This week’s email is written by my son Joe, who created our new offering, Citrus Salt. Joe is a baker-chef extraordinaire — and, soon, a first-time father!
Tom Cowan, M.D.
In the deep winter months, it can be difficult to eat seasonally. That's exactly what I was thinking about in mid-February. It was then that my little Meyer lemon tree finally produced a few lemons ripe enough to eat. So, I decided to make a salt similar to our Pepper Salt, but made in the opposite season.
I took different types of citrus (bergamot, Buddha’s hand, kumquat, Meyer lemon) —ones that I could find grown organically and with sufficiently intense flavors — thinly sliced them and dried them at a low temperature. That way, the whole fruit — nutritious seeds and flavorful rinds — could be included in the salt. After grinding the dried slices into a powder, I added them to some fine Celtic Sea Salt.
During the next month or so, I used what I had first made in many dishes. I used the Citrus Salt in place of salt in many baked recipes, added it to marinades for steak and pork, and used it as a rub on chicken just before grilling. It was also great added to homemade salad dressings and in cream-based soups.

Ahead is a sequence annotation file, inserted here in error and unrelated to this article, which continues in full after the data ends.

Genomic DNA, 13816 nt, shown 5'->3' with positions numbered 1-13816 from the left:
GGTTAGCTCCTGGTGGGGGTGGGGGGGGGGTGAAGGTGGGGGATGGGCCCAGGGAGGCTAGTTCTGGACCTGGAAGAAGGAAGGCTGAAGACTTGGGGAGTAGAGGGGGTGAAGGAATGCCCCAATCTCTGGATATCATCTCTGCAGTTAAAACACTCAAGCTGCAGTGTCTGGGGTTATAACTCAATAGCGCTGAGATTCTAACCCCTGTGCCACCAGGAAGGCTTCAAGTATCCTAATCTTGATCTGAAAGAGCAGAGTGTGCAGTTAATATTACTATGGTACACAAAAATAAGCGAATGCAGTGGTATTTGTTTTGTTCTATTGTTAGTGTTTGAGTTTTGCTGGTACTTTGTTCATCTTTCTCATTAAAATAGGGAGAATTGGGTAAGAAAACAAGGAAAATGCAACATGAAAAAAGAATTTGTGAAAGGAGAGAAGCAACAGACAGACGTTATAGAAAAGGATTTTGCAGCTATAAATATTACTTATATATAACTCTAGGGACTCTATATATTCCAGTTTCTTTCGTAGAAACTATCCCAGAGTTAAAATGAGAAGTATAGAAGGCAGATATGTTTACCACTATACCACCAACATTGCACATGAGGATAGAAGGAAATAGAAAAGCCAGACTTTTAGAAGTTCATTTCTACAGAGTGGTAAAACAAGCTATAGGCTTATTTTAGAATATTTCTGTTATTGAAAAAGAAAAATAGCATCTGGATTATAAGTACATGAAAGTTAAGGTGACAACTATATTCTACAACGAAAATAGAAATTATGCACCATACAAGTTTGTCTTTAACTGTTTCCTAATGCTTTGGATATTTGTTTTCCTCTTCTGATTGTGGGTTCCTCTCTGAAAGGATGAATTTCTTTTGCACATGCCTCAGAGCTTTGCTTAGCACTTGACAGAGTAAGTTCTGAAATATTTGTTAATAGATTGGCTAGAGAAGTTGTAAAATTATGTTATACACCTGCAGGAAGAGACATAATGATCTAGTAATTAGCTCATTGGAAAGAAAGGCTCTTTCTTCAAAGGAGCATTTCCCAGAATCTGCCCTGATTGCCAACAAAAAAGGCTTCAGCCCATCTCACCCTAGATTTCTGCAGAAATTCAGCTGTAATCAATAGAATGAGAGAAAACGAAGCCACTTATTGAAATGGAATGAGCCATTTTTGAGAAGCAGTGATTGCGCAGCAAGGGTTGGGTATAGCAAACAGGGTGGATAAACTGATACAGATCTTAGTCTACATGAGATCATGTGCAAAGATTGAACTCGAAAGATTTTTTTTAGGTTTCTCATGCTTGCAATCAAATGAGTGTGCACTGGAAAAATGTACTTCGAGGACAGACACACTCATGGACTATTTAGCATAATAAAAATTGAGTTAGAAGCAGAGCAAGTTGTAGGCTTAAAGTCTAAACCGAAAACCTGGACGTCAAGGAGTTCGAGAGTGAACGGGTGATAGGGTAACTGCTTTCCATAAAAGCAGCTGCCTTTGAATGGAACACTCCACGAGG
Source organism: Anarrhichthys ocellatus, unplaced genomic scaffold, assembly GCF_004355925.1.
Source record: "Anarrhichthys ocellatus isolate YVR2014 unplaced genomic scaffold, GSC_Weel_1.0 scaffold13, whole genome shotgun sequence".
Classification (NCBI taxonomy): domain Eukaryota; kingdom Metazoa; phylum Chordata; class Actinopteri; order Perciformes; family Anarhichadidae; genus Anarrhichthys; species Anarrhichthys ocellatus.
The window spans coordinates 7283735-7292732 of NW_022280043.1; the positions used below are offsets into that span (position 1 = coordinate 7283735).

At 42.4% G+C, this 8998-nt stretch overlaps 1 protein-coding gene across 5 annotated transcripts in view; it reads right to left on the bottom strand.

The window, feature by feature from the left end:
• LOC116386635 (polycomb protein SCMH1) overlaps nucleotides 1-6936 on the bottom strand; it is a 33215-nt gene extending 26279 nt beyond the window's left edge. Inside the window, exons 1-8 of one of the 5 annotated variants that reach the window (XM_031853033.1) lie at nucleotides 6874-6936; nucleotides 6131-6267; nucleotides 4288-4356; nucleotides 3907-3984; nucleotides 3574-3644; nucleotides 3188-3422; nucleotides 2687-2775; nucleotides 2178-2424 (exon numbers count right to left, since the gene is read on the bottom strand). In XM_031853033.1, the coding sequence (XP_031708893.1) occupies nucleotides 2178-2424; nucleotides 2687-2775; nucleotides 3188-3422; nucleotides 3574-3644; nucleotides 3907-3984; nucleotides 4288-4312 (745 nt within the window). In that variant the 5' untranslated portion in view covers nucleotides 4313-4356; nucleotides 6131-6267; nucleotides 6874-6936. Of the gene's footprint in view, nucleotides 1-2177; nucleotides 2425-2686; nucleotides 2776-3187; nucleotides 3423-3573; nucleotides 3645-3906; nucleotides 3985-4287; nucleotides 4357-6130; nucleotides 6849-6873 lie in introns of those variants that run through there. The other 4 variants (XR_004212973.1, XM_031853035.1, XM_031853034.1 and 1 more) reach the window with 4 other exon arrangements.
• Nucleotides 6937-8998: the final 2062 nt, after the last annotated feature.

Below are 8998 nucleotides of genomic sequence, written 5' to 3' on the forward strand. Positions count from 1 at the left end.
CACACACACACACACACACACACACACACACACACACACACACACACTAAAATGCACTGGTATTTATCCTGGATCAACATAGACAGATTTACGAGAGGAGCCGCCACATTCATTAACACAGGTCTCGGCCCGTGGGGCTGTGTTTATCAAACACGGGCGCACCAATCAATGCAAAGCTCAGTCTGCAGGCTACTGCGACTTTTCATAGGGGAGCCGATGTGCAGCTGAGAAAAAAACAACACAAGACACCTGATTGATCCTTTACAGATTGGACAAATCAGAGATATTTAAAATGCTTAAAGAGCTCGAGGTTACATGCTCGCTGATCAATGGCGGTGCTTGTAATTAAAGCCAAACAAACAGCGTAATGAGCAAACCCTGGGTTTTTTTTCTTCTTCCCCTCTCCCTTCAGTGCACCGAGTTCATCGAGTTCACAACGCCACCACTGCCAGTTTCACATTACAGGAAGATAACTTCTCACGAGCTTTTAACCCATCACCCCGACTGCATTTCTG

A blend of sweet, mild, and very sour citrus creates a balance of flavors that has a number of culinary applications. It is my hope that this seasoning (part of our Appalachian Farmer’s Market line) will signal the end of a long winter and brighten your meals in anticipation of the coming warmth.
Turmeric and Ashitaba powders are probably our two most medicinal powders.
Turmeric is perhaps the undisputed “star” of the medicinal plant world, affecting everything from inflammation, neurological health, the development of cancers, immune-system health and other vital health processes.
Today we are thrilled to present the first in a series of videos of the farmers who grow our vegetables. This one features biodynamic grower Mike Benziger of Glentucky Farms in Glen Ellen, Calif., and it captures the essence of the reason we founded Dr. Cowan’s Garden.
When I was a teenager and first being “groomed” to be a physician, I heard from my parents’ physician friends that the reason winter is the “flu season” is that people are indoors more, so the flu germs are more easily transmitted. Through the years, this assertion has become almost dogma.